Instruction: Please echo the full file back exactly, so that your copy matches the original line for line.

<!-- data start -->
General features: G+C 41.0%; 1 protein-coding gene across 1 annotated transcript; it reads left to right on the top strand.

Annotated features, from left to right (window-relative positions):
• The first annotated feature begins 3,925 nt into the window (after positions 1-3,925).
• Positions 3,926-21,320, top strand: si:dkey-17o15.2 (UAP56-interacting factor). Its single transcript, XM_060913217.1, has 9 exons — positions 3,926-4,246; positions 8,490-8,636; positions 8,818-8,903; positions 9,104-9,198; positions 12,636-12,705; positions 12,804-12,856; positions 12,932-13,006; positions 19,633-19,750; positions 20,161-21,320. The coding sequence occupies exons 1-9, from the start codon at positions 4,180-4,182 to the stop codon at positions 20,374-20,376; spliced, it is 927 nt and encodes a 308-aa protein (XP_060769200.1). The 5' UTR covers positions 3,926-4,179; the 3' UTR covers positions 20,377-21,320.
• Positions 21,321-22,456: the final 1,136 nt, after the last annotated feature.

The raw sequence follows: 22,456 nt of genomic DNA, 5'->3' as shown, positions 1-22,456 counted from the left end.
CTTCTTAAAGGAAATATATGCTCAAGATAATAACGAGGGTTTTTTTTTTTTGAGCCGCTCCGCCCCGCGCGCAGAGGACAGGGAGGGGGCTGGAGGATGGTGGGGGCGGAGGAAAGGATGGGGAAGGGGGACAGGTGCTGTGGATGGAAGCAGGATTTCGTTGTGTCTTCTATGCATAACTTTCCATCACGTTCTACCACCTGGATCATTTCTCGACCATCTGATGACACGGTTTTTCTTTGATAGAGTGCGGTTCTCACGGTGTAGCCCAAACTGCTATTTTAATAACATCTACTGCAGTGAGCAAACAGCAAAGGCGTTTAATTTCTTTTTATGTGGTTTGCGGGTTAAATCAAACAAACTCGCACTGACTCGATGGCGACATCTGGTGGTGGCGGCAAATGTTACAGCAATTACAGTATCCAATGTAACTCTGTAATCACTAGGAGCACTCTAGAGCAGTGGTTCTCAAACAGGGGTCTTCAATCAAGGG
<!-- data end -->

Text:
General features: G+C 41.0%; 1 protein-coding gene across 1 annotated transcript; it reads left to right on the top strand.

Annotated features, from left to right (window-relative positions):
• The first annotated feature begins 3,925 nt into the window (after positions 1-3,925).
• Positions 3,926-21,320, top strand: si:dkey-17o15.2 (UAP56-interacting factor). Its single transcript, XM_060913217.1, has 9 exons — positions 3,926-4,246; positions 8,490-8,636; positions 8,818-8,903; positions 9,104-9,198; positions 12,636-12,705; positions 12,804-12,856; positions 12,932-13,006; positions 19,633-19,750; positions 20,161-21,320. The coding sequence occupies exons 1-9, from the start codon at positions 4,180-4,182 to the stop codon at positions 20,374-20,376; spliced, it is 927 nt and encodes a 308-aa protein (XP_060769200.1). The 5' UTR covers positions 3,926-4,179; the 3' UTR covers positions 20,377-21,320.
• Positions 21,321-22,456: the final 1,136 nt, after the last annotated feature.

The raw sequence follows: 22,456 nt of genomic DNA, 5'->3' as shown, positions 1-22,456 counted from the left end.
CTTCTTAAAGGAAATATATGCTCAAGATAATAACGAGGGTTTTTTTTTTTTGAGCCGCTCCGCCCCGCGCGCAGAGGACAGGGAGGGGGCTGGAGGATGGTGGGGGCGGAGGAAAGGATGGGGAAGGGGGACAGGTGCTGTGGATGGAAGCAGGATTTCGTTGTGTCTTCTATGCATAACTTTCCATCACGTTCTACCACCTGGATCATTTCTCGACCATCTGATGACACGGTTTTTCTTTGATAGAGTGCGGTTCTCACGGTGTAGCCCAAACTGCTATTTTAATAACATCTACTGCAGTGAGCAAACAGCAAAGGCGTTTAATTTCTTTTTATGTGGTTTGCGGGTTAAATCAAACAAACTCGCACTGACTCGATGGCGACATCTGGTGGTGGCGGCAAATGTTACAGCAATTACAGTATCCAATGTAACTCTGTAATCACTAGGAGCACTCTAGAGCAGTGGTTCTCAAACAGGGGTCTTCAATCAAGGG